Note: there are very minor spoilers here, as it addresses something in the first half hour of the movie.
Your Name (named 君の名は Kimi no Na Wa in Japanese) is an anime movie and pretty big hit here in Japan, and doing well overseas too. It has gotten an official English dub that had been released outside of Japan sometime after the original version.
When I heard there was going to be a dub, I got curious about how they would handle translating some things. One of them was that a scene in the Japanese version that relied on pronouns in Japanese as well as dialect inflection.
So, when the dub came out, I hunted down the scene to see how they handled it. Let’s take a look!
Brief context: The scene happens at about 21:00 into the movie. Taki, a rough male high school student, has swapped bodies with the soft and more cultured girl Mitsuha. Mitsuha as “Taki” meets with his friends at school where this exchange happens:
The relevant parts are the part in bold. Scroll down to the translation for those who cannot read the Japanese.
Friends: “You got lost?”
Friends: How the heck did you end up getting lost on the way to school?
Taki: “W-well…I (watashi – formal/feminine))
Taki: “Er – I (watakushi – super formal)
Taki: “I? (boku – masculine, soft)
Taki: “I! (ore – masculine/super informal)
Friends: “Mm-hmm *nods*”
Taki: “I was just having fun! Every day is like a festival in Tokyo!”
I italicized the “I” that “Taki” uses. As you can see in English they would literally all appear the same, but in Japanese they each have very different meanings behind them, noted in the parentheses. Taki, who usually refers to himself with the informal masculine ore would appear to be acting very strange if he came in saying watashi or watakushi to his close friends. They had to keep glaring until he got it right!
So when I saw this, I wondered, “How are they going to handle that in English…?”
Official English translation:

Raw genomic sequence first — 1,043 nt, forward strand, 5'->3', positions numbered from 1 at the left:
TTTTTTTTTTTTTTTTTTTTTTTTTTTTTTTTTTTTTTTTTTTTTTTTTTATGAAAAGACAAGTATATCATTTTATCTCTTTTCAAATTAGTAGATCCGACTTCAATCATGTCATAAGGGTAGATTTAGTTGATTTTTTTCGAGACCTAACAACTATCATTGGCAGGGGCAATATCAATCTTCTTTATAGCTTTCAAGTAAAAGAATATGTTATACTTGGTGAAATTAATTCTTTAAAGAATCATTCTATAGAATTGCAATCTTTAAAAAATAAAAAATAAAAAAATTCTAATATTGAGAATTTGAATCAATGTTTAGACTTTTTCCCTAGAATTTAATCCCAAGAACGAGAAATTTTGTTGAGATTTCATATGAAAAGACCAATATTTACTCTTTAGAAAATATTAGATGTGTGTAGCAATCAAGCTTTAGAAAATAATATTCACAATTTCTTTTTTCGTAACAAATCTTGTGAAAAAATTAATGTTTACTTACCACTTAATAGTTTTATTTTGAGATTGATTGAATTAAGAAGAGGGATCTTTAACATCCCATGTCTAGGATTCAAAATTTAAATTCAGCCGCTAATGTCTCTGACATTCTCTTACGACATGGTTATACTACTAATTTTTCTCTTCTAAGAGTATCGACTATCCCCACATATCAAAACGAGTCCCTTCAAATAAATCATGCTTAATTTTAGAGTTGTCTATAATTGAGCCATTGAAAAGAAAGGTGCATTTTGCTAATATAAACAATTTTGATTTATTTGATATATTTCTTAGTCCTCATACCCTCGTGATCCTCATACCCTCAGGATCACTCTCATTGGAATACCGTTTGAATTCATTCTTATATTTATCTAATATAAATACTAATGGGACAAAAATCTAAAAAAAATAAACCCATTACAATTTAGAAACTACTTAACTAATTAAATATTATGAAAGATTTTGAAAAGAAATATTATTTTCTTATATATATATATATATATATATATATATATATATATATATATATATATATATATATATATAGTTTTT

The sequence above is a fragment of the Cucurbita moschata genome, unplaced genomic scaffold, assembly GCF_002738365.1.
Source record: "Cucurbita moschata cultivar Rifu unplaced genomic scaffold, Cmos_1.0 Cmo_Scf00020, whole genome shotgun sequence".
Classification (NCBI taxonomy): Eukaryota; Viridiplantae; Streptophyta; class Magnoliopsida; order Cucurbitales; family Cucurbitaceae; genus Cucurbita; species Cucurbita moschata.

Friends: “You got lost?”
Friends: “Wait a second, how’d you end up getting lost on the way to school?”
Taki: “Uh… well…a girl…”
Friends: “A girl…?”
Taki: “Er-a gal!”
Taki: “I-i mean…!”
Taki: “A guy!”
Taki: “Y’know guys just wanna have fun! Everyday’s a festival when you’re living in Tokyo…as a guy.”
So this was interesting. You can see they stuck with wanting to refer to the gender by using third person rather than first person. But, I found it a little awkward, when you think of natural English. Here’s why:
In a roundabout way, English speakers do say things like “A girl/guy just wants to have fun” to refer to themselves in the third person. So in this case, obviously he would realize his slip up, going to “gal,” then “guy.” But, when the context and friends are considered, it comes off as an odd way to have a conversation (odd not in the sense that Taki isn’t Taki, but what the friends assume).
Someone like Taki saying “a girl” to start as a reason for getting lost would probably tip his friends off that some other girl was involved (with how they treat Taki already), rather than assuming he was referring to himself, considering the situation that they would be unaware of the body swapping. Yet, going by how they nod him along to say “a guy” without prying more into what he may have meant rather than wondering if a “gal” or “guy” was involved in getting him distracted is a little strange.
Basically, in a natural English conversation, if someone like him started off by saying “a girl” –his friends would likely assume he was talking about someone else and not himself. Yet, the friends somehow knew he was talking about himself.
It can’t be helped in some ways, of course. Dubbing can be difficult as both words and mouth movements have to be considered in the translation. An alternative way may have simply been to make Taki stutter more than usual, but not really say anything, such as:
*Friends continue to stare*
*Friends stare more intensely*
“I was uh…”
“I was just fooling around”
“You know every day is a party in Tokyo!”
The above isn’t really fitting in terms of lip sync, but it gets an alternate idea across. There is no gender reference here that would lead to the issues I noted above, yet the stuttering and delays that may still be unlike Taki to make his friends wonder what’s wrong with him, until he comes up with a Taki-sounding reason. So, while it is a bit more of a liberal translation, the idea is close to the original without being as awkward.
There are of course better solutions than mine above. It’s just an example of what else could have been done.
The official translation did a good job sticking to the original tone and finding a way around the gender pronouns by replacing first person with third person –but then ends up coming off a little awkward in the wider context of natural English when you consider how the vague third person pronouns should have steered the conversation a different way than the direction it went in.
Did you watch this movie in English? Did that part feel natural to you? Do you have any alternate solutions to the above? I’d love to hear your thoughts and suggestions below!